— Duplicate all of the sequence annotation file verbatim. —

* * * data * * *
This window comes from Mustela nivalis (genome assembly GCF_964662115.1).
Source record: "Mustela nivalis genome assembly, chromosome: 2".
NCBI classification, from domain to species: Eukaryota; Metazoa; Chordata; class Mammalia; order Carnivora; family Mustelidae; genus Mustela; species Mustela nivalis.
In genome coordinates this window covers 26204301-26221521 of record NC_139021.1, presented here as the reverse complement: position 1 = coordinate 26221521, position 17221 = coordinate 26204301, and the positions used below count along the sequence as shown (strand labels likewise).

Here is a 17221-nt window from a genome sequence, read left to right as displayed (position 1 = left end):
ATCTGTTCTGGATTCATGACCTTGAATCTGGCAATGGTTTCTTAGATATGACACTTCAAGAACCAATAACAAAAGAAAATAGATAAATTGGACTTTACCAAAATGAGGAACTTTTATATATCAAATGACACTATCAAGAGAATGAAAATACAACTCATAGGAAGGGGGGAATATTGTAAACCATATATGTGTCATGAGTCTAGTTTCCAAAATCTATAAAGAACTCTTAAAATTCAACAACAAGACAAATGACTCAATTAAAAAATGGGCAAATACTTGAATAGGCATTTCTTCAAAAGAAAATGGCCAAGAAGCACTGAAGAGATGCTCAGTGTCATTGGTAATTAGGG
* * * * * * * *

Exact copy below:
This window comes from Mustela nivalis (genome assembly GCF_964662115.1).
Source record: "Mustela nivalis genome assembly, chromosome: 2".
NCBI classification, from domain to species: Eukaryota; Metazoa; Chordata; class Mammalia; order Carnivora; family Mustelidae; genus Mustela; species Mustela nivalis.
In genome coordinates this window covers 26204301-26221521 of record NC_139021.1, presented here as the reverse complement: position 1 = coordinate 26221521, position 17221 = coordinate 26204301, and the positions used below count along the sequence as shown (strand labels likewise).

Here is a 17221-nt window from a genome sequence, read left to right as displayed (position 1 = left end):
ATCTGTTCTGGATTCATGACCTTGAATCTGGCAATGGTTTCTTAGATATGACACTTCAAGAACCAATAACAAAAGAAAATAGATAAATTGGACTTTACCAAAATGAGGAACTTTTATATATCAAATGACACTATCAAGAGAATGAAAATACAACTCATAGGAAGGGGGGAATATTGTAAACCATATATGTGTCATGAGTCTAGTTTCCAAAATCTATAAAGAACTCTTAAAATTCAACAACAAGACAAATGACTCAATTAAAAAATGGGCAAATACTTGAATAGGCATTTCTTCAAAAGAAAATGGCCAAGAAGCACTGAAGAGATGCTCAGTGTCATTGGTAATTAGGG